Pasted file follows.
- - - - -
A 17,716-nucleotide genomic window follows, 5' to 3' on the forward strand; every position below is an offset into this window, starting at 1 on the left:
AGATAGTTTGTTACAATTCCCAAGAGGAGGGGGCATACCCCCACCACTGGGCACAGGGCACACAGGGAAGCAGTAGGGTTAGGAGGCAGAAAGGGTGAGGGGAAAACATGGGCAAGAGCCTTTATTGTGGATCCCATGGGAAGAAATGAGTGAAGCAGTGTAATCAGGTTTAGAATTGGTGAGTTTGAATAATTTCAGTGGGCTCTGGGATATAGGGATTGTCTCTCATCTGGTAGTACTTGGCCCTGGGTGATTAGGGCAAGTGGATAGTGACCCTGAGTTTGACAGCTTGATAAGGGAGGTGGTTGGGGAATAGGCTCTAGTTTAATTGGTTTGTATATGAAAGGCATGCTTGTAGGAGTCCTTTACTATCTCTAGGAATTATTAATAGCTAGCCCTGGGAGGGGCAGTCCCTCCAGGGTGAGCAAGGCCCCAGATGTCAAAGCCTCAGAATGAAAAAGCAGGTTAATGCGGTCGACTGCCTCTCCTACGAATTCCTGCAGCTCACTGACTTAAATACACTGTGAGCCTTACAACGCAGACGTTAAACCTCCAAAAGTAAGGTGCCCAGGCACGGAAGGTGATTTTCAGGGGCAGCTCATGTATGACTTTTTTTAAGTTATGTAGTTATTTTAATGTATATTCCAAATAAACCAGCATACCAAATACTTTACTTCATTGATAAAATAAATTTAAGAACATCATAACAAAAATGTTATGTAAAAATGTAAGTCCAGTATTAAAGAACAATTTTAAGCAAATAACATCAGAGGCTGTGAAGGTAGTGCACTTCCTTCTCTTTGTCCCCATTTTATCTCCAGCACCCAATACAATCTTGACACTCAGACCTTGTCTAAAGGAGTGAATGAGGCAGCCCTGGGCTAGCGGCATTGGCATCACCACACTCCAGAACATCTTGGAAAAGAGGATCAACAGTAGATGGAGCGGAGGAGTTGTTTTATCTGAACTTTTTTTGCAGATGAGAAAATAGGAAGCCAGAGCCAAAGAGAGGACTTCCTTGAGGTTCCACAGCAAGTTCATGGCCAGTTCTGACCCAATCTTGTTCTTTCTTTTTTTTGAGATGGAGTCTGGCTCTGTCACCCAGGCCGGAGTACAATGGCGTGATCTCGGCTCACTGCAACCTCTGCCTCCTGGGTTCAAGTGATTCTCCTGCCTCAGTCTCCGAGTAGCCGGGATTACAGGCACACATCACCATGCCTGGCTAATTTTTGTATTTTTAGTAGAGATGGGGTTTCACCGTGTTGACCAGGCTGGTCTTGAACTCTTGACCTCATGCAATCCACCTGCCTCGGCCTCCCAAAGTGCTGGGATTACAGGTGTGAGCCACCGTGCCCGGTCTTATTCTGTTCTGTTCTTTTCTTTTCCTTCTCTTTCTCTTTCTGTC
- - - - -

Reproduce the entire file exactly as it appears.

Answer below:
A 17,716-nucleotide genomic window follows, 5' to 3' on the forward strand; every position below is an offset into this window, starting at 1 on the left:
AGATAGTTTGTTACAATTCCCAAGAGGAGGGGGCATACCCCCACCACTGGGCACAGGGCACACAGGGAAGCAGTAGGGTTAGGAGGCAGAAAGGGTGAGGGGAAAACATGGGCAAGAGCCTTTATTGTGGATCCCATGGGAAGAAATGAGTGAAGCAGTGTAATCAGGTTTAGAATTGGTGAGTTTGAATAATTTCAGTGGGCTCTGGGATATAGGGATTGTCTCTCATCTGGTAGTACTTGGCCCTGGGTGATTAGGGCAAGTGGATAGTGACCCTGAGTTTGACAGCTTGATAAGGGAGGTGGTTGGGGAATAGGCTCTAGTTTAATTGGTTTGTATATGAAAGGCATGCTTGTAGGAGTCCTTTACTATCTCTAGGAATTATTAATAGCTAGCCCTGGGAGGGGCAGTCCCTCCAGGGTGAGCAAGGCCCCAGATGTCAAAGCCTCAGAATGAAAAAGCAGGTTAATGCGGTCGACTGCCTCTCCTACGAATTCCTGCAGCTCACTGACTTAAATACACTGTGAGCCTTACAACGCAGACGTTAAACCTCCAAAAGTAAGGTGCCCAGGCACGGAAGGTGATTTTCAGGGGCAGCTCATGTATGACTTTTTTTAAGTTATGTAGTTATTTTAATGTATATTCCAAATAAACCAGCATACCAAATACTTTACTTCATTGATAAAATAAATTTAAGAACATCATAACAAAAATGTTATGTAAAAATGTAAGTCCAGTATTAAAGAACAATTTTAAGCAAATAACATCAGAGGCTGTGAAGGTAGTGCACTTCCTTCTCTTTGTCCCCATTTTATCTCCAGCACCCAATACAATCTTGACACTCAGACCTTGTCTAAAGGAGTGAATGAGGCAGCCCTGGGCTAGCGGCATTGGCATCACCACACTCCAGAACATCTTGGAAAAGAGGATCAACAGTAGATGGAGCGGAGGAGTTGTTTTATCTGAACTTTTTTTGCAGATGAGAAAATAGGAAGCCAGAGCCAAAGAGAGGACTTCCTTGAGGTTCCACAGCAAGTTCATGGCCAGTTCTGACCCAATCTTGTTCTTTCTTTTTTTTGAGATGGAGTCTGGCTCTGTCACCCAGGCCGGAGTACAATGGCGTGATCTCGGCTCACTGCAACCTCTGCCTCCTGGGTTCAAGTGATTCTCCTGCCTCAGTCTCCGAGTAGCCGGGATTACAGGCACACATCACCATGCCTGGCTAATTTTTGTATTTTTAGTAGAGATGGGGTTTCACCGTGTTGACCAGGCTGGTCTTGAACTCTTGACCTCATGCAATCCACCTGCCTCGGCCTCCCAAAGTGCTGGGATTACAGGTGTGAGCCACCGTGCCCGGTCTTATTCTGTTCTGTTCTTTTCTTTTCCTTCTCTTTCTCTTTCTGTC